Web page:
Anchor is made in New Zealand, where cows are grass-fed and law prohibits the use of hormones in dairy, sheep and beef farming.
When I hold Anchor Butter next to a stick of commercial butter for my students, they are amazed at the difference in color. Anchor is yellow (because of the grass the cows are eating), compared to the white butter derived from the milk of corn-fed cows. Even organic butters shade toward white since the cows are still eating corn (albeit without pesticides).
The myth (yes, MYTH) which states that butter is bad for you is based on unsound assumptions and studies, the same ones that classify all fatty foods as dangerous. (Gary Taubes, in his book, “Good Calories, Bad Calories,” does a masterful job of showing how many supposed nutritional and dietary truths are merely unproven statements that have morphed into accepted gospel.)
A story-starved media and clever marketers have so inculcated us with these myths that we have blindly accepted the false preaching and are left eating incomplete, flavorless and nutritionally-unsound foods like egg white omelets, lite mayonnaise and skinless chicken breasts. Whoever your god is, don’t you think it would have made eggs without the yolks if we were supposed to eat egg white omelets? The egg--with the yolk--is as close to the perfect, most complete food that exists.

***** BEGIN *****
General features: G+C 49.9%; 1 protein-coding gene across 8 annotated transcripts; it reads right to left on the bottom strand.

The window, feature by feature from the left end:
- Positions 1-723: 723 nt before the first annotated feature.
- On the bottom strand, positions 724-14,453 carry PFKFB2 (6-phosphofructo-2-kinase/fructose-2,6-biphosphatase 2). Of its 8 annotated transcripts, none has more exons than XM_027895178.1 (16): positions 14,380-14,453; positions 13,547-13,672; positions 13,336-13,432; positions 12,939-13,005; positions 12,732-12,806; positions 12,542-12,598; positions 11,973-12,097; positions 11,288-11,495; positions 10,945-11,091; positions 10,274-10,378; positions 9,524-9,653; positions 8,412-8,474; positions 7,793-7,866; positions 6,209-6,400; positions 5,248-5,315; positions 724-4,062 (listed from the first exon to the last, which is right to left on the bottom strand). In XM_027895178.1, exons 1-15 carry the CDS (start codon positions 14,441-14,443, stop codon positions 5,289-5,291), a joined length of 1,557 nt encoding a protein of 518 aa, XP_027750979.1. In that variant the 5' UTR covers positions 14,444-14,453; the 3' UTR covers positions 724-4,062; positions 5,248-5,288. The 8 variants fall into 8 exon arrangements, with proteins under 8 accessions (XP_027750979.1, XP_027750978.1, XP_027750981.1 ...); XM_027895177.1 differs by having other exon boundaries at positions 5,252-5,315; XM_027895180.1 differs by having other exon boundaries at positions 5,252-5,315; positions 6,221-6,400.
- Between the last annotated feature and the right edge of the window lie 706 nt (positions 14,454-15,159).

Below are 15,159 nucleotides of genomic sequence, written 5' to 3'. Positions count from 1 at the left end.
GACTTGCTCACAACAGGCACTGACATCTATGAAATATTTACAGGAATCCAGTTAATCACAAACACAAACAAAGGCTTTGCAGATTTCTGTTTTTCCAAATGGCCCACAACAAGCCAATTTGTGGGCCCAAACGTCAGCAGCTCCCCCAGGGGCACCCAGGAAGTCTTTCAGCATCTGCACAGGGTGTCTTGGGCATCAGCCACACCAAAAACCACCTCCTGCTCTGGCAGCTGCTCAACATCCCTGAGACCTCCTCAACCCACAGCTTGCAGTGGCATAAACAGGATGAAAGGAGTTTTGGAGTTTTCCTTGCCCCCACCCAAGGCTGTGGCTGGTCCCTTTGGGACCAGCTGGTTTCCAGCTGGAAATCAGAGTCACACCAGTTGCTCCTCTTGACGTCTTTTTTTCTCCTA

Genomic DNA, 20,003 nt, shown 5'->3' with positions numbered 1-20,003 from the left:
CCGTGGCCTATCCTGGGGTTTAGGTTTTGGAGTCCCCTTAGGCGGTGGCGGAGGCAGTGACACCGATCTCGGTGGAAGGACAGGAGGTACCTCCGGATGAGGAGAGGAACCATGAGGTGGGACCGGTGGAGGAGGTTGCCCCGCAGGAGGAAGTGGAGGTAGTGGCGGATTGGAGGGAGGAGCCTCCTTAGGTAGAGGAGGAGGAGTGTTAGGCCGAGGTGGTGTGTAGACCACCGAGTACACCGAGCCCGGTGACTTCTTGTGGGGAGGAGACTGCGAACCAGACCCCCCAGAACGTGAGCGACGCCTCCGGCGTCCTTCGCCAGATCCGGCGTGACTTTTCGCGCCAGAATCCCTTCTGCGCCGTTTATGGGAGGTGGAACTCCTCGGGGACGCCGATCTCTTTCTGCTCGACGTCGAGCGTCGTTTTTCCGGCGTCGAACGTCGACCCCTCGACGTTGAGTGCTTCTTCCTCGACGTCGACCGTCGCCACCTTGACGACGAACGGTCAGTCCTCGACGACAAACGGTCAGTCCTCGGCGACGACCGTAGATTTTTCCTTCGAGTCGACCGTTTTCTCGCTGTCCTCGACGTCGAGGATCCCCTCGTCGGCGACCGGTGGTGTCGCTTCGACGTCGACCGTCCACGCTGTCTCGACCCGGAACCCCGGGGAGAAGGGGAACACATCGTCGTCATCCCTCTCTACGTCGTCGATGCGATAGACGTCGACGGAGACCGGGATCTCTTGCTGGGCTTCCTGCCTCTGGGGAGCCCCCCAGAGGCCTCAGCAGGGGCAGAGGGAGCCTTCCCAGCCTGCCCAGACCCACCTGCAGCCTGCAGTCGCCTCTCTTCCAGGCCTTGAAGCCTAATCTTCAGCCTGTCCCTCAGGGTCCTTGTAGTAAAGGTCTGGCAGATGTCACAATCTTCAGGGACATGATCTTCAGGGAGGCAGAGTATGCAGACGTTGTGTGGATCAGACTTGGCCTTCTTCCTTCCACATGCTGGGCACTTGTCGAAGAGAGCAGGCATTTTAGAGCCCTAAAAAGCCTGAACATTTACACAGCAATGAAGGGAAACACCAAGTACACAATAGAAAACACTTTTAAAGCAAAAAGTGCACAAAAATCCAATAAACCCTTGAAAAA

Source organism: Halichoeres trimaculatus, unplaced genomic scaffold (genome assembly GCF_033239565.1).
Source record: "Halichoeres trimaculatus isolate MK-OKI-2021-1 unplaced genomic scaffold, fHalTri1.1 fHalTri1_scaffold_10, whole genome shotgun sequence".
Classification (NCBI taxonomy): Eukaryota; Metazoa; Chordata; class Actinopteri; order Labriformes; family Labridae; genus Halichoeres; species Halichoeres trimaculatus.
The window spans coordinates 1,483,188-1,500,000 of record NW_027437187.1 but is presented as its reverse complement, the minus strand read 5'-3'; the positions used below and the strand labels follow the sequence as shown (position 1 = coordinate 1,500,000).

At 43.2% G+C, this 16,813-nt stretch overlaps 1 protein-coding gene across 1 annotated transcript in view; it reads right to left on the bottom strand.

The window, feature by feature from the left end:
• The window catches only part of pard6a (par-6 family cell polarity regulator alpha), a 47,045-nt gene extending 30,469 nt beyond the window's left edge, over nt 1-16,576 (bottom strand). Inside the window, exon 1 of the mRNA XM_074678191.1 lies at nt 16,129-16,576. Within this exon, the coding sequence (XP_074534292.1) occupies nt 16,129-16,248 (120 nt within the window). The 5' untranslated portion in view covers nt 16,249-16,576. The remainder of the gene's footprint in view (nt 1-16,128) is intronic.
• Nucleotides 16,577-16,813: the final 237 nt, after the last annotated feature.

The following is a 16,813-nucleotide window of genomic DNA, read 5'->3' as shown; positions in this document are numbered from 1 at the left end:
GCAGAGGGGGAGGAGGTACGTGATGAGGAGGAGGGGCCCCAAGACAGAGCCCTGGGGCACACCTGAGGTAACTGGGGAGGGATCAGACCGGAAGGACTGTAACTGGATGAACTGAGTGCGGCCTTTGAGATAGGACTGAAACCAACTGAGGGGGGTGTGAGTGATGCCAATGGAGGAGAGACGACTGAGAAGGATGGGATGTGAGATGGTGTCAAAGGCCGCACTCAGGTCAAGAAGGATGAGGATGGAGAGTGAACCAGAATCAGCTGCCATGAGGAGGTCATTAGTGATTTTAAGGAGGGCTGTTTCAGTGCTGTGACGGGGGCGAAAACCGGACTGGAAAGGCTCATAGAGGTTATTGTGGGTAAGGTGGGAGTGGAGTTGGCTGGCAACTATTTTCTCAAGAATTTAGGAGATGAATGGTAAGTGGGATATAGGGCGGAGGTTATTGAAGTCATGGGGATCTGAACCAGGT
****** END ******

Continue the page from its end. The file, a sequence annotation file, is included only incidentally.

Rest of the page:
Back to Anchor Butter. Yes, butter is terrible for you . . . if you are eating butter made from milk from cows eating a corn-based diet and shot up with hormones and antibiotics. If you are eating butter from grass-fed cows, you are providing yourself with a wealth of vitamins (especially A), minerals (selenium, an antioxidant), healthy fatty acids (CLA and omega-3’s) and cholesterol (essential for the composition of our cell membranes).
Did I mention how much better Anchor tastes than conventional butters? The flavor is much deeper and the texture is much creamier.
Anchor butter is available at the Fairway stores in New York. Other butters made in Europe--where cows grazing on grass is the norm--include President, Kerrygold, and Lescure. These can be found in progressive food stores and local supermarkets.